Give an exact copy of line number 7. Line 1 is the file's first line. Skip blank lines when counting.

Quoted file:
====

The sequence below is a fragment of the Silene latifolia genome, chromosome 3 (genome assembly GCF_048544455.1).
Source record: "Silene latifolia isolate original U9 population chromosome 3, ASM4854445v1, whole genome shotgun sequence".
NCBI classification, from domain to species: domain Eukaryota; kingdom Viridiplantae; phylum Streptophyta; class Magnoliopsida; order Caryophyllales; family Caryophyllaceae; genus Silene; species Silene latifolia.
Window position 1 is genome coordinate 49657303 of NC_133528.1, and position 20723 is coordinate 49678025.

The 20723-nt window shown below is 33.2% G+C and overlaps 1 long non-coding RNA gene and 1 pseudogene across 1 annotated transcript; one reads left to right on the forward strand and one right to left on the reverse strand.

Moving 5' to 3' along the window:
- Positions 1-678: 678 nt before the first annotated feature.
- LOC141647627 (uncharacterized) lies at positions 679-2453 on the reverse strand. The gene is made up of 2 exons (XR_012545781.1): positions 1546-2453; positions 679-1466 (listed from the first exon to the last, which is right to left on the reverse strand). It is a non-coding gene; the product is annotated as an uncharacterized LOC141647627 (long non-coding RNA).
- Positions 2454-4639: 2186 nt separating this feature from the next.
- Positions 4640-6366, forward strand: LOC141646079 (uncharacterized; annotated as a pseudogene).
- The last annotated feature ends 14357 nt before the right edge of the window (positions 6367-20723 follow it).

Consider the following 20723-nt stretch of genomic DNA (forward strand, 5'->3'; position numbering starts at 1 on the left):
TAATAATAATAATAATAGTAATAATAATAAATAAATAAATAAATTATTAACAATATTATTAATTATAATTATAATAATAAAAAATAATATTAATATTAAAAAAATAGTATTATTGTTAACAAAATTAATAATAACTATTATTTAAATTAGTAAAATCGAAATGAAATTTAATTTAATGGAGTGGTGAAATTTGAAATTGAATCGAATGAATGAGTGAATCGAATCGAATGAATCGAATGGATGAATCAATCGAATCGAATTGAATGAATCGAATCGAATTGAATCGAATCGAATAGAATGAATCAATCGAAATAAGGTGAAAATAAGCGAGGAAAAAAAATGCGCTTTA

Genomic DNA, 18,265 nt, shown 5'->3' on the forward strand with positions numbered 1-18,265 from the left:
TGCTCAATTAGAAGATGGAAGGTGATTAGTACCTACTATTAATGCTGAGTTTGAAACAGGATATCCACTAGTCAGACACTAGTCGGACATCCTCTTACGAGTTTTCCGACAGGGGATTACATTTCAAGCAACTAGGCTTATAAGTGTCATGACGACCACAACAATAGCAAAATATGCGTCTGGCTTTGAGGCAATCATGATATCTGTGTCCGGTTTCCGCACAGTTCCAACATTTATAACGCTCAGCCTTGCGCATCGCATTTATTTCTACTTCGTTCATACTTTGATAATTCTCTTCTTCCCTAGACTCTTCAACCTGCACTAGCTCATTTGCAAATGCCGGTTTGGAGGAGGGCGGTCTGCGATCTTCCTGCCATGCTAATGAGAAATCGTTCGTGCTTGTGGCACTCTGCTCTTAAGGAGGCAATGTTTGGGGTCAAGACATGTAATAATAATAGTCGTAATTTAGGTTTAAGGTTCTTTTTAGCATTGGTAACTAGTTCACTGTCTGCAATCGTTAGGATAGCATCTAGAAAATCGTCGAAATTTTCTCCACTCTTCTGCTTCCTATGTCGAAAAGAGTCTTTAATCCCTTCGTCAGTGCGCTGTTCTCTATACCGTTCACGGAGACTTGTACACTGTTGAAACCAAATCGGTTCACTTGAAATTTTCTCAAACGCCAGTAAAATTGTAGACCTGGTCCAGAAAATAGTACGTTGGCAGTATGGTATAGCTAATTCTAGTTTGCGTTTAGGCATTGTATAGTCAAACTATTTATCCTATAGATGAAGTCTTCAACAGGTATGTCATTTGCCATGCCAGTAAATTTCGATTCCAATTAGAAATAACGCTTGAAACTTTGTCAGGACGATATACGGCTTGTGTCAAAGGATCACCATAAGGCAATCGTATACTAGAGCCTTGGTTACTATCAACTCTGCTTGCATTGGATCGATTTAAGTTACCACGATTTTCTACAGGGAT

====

- Positions 1-678: 678 nt before the first annotated feature.